What’s your favorite Three-Card Spread? You’ll find several more Three-Card Spreads contributed by readers in the Comments section. Be sure to check these out, too, and add your own. Please remember to give credit where credit is due if you pass on any of these.

Here’s another forgotten tarot classic.

This “Yes-No Oracle” is by Irys Vorel in an article entitled “How the Gypsies Use the Tarot” from the February 1955 issue of Fate Magazine.

A version of this spread, expanded greatly by me, is now available at the commercial site Tarot.com. Check it out.

1. Write your problem or question on a piece of paper in such a fashion that “yes” or “no” could be the answer. Don’t ask ambiguous questions like “Should I marry Rick or Jason?” Situations such as this should be split into two questions.

2. Remove the Wheel of Fortune from the 78 card deck and place it before you face up.

3. Shuffle the rest of the deck, with your mind on the problem. Spread the cards in a fan, face down. With your left hand, draw seven cards at random. Put them face down on top of the Wheel. Set the remaining deck aside.

4. Turn the Wheel of Fortune face down like the other seven cards. Shuffle these eight cards until you no longer know where the Wheel is.

5. Deal the eight cards in a square consisting of four positions (see next), so that there are two cards in each position:

• Top Left: The 1st position (cards 1 & 5) signifies – YES.
• Top Right: The 2nd position (cards 2 & 6) signifies – SOON.
• Bottom Left: The 3rd position (cards 3 & 7) signifies – DELAY.
• Bottom Right: The 4th position (cards 4 & 8 ) signifies – NO.

6. Turn the cards over looking for the Wheel of Fortune. Its position gives you the answer.

• If the Wheel card has fallen in the first position, it indicates “Yes,” and the speedy and favorable solution of one’s problem.
• If in the second, “Soon,” position, it means: “You should not unduly press your interests.”
• If it lies in the “Delay” position, the indications are that some obstacles will have to be overcome.
• If it lies in the “No” position, it indicates adjustments have to be made and circumstances at the moment block the harmonious solution of the problem. Therefore, the wish cannot be fulfilled immediately. After changes have occurred this same wish could be answered in the affirmative.

7. If your answer is either “Delay” or “No,” then look at all the cards in the layout (the reversal of a card has no significance):

• Many Pentacles indicate a financial hitch.
• Swords show opposition.
• Wands suggest journeys and changes.
• Many Cups indicate fortunate circumstances and ultimately a happy ending, especially if the Grail [Ace of Cups] is among them.
• Many Major Arcana indicate that the situation is out of your hands: destiny is at work.
• Many Court Cards indicate that the wishes of other people determine the outcome.

This is not my favorite kind of spread as it seems too deterministic, but it’s worth checking out to see if it works for you. Let me know what you think.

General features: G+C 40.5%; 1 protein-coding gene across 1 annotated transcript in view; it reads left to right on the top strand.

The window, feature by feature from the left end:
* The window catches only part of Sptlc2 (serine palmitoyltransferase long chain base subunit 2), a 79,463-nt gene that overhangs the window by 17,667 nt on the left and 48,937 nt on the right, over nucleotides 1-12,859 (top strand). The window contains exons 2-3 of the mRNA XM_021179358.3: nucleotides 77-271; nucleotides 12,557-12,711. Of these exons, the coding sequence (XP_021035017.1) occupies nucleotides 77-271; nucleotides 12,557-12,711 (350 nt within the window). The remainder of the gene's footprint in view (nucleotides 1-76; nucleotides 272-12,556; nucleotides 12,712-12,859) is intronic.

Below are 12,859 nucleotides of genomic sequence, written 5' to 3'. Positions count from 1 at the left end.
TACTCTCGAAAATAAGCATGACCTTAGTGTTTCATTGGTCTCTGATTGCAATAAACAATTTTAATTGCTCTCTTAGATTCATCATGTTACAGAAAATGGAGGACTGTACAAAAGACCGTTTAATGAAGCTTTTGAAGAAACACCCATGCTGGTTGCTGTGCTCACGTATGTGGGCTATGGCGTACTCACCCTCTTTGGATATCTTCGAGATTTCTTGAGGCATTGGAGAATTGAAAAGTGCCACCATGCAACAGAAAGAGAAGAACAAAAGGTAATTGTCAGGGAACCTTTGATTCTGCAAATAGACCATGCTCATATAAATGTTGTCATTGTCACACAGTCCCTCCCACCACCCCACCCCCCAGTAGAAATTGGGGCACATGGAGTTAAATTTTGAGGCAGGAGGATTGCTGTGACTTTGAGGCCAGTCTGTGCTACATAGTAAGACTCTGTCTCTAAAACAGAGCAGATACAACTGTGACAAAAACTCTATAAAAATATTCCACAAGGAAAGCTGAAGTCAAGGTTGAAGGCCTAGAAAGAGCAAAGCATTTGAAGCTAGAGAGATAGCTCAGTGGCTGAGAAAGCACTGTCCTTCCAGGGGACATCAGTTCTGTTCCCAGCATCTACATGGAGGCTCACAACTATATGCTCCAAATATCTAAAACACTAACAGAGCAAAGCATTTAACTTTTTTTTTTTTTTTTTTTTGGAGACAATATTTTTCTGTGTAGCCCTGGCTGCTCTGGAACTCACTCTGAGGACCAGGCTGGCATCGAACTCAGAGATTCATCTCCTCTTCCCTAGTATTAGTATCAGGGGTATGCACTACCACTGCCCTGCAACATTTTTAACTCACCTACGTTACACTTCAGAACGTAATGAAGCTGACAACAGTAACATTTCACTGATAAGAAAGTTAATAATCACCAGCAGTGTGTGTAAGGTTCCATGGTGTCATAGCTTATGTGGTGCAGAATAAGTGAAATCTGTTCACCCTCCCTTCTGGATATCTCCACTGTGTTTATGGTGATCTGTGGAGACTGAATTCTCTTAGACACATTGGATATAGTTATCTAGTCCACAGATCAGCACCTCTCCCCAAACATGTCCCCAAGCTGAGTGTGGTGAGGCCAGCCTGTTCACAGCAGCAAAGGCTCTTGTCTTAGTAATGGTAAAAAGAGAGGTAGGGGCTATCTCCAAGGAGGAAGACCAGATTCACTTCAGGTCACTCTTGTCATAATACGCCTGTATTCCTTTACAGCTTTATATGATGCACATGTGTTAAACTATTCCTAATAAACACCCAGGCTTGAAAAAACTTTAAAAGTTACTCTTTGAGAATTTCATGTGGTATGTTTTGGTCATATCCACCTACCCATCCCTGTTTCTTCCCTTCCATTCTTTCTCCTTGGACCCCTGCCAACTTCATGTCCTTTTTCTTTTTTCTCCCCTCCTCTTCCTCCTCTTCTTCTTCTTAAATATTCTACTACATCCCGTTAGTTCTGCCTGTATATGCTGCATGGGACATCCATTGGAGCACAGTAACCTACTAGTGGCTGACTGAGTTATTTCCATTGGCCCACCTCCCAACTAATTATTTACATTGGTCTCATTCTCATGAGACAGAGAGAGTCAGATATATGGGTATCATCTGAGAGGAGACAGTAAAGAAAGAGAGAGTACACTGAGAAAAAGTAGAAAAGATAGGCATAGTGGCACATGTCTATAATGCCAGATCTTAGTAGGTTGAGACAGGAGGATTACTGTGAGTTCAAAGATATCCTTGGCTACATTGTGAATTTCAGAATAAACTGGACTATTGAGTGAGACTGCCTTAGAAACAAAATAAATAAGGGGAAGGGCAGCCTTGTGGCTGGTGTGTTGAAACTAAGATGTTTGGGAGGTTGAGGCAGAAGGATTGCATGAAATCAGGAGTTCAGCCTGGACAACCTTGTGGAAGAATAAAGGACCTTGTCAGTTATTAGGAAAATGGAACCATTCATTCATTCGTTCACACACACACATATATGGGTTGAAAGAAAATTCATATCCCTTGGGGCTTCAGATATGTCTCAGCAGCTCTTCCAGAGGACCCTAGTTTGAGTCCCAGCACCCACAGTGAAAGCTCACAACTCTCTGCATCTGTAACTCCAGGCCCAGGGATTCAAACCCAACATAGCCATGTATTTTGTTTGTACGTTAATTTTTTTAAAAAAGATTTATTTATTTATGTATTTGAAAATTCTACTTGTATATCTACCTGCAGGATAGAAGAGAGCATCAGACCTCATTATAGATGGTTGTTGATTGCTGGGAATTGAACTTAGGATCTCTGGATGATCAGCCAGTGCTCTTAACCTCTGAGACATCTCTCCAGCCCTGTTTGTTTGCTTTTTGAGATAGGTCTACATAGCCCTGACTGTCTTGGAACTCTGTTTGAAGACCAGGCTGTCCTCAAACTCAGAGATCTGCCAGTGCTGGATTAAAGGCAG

Sample reading: Should I post this spread on my blog?

We can see that the answer is “No” (the Wheel of Fortune is in the bottom-right pair), but I decided to post it anyway. How else can we determine if the advice is good or not? There are three Major Arcana (in addition to the Wheel) indicating that the situation is in the hands of destiny, and two Cups cards, which slightly leans toward a favorable outcome over the long run. I’ll let you know if anything untoward occurs. The deck used is Le Grand Tarot Universel by Bruno de Nys.

 

Pamela Colman Smith (also known as Pixie), artist of the Rider-Waite (Smith) Tarot deck, wrote nothing about the deck she created except in a letter to her mentor, Alfred Stieglitz, “I just finished a big job for very little cash!” She did tell us, however, in an article called “Should the Art Student Think?,” what must have been her own approach to reading the cards. This is the core of my own reading style.

“Note the dress, the type of face; see if you can trace the character in the face; note the pose. . . . First watch the simple forms of joy, of fear, of sorrow; look at the position taken by the whole body. . . . After you have found how to tell a simple story, put in more details. . . . Learn from everything, see everything, and above all feel everything! . . . Find eyes within, look for the door into the unknown country.”*

Essentially, she’s suggesting the following steps:

  • Describe the card literally.
  • Describe what seem to be the emotions, style and attitudes of the people on the card.
  • Physically embody the card—act it out.
  • Make up a story about what’s happening and turn it into a first person account (so you are feeling everything yourself).
  • In your mind’s eye, step over the border of the card (through the door).
  • Enter into that world, seeing beyond the borders to things you never knew were there.

In my opinion, this is the best way to discover what these cards mean for you in any situation.

*“Should the Art Student Think?” by Pamela Colman Smith in The Craftsman 14:4 (July 1908), pp. 417-19. Read the article here. See also my post on the Art of Pamela Colman Smith.

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Mary K. Greer has made tarot her life work. Check here for reports of goings-on in the world of tarot and cartomancy, articles on the history and practice of tarot, and materials on other cartomancy decks. Sorry, I no longer write reviews. Contact me HERE.